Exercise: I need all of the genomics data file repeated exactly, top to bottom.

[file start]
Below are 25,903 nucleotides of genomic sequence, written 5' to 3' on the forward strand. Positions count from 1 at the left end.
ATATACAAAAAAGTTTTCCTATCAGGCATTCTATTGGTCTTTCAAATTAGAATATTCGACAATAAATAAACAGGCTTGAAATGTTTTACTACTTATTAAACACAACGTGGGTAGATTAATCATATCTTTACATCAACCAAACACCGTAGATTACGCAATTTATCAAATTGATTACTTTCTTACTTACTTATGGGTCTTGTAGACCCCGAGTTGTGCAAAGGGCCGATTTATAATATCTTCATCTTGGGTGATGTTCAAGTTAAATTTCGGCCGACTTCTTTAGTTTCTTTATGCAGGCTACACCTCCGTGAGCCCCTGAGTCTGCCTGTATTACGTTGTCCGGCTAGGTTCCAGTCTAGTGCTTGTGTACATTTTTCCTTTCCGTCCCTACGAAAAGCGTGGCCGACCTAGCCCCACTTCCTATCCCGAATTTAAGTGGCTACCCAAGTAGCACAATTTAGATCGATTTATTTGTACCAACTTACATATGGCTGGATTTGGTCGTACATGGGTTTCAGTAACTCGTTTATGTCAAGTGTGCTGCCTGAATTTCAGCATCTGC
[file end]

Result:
Below are 25,903 nucleotides of genomic sequence, written 5' to 3' on the forward strand. Positions count from 1 at the left end.
ATATACAAAAAAGTTTTCCTATCAGGCATTCTATTGGTCTTTCAAATTAGAATATTCGACAATAAATAAACAGGCTTGAAATGTTTTACTACTTATTAAACACAACGTGGGTAGATTAATCATATCTTTACATCAACCAAACACCGTAGATTACGCAATTTATCAAATTGATTACTTTCTTACTTACTTATGGGTCTTGTAGACCCCGAGTTGTGCAAAGGGCCGATTTATAATATCTTCATCTTGGGTGATGTTCAAGTTAAATTTCGGCCGACTTCTTTAGTTTCTTTATGCAGGCTACACCTCCGTGAGCCCCTGAGTCTGCCTGTATTACGTTGTCCGGCTAGGTTCCAGTCTAGTGCTTGTGTACATTTTTCCTTTCCGTCCCTACGAAAAGCGTGGCCGACCTAGCCCCACTTCCTATCCCGAATTTAAGTGGCTACCCAAGTAGCACAATTTAGATCGATTTATTTGTACCAACTTACATATGGCTGGATTTGGTCGTACATGGGTTTCAGTAACTCGTTTATGTCAAGTGTGCTGCCTGAATTTCAGCATCTGC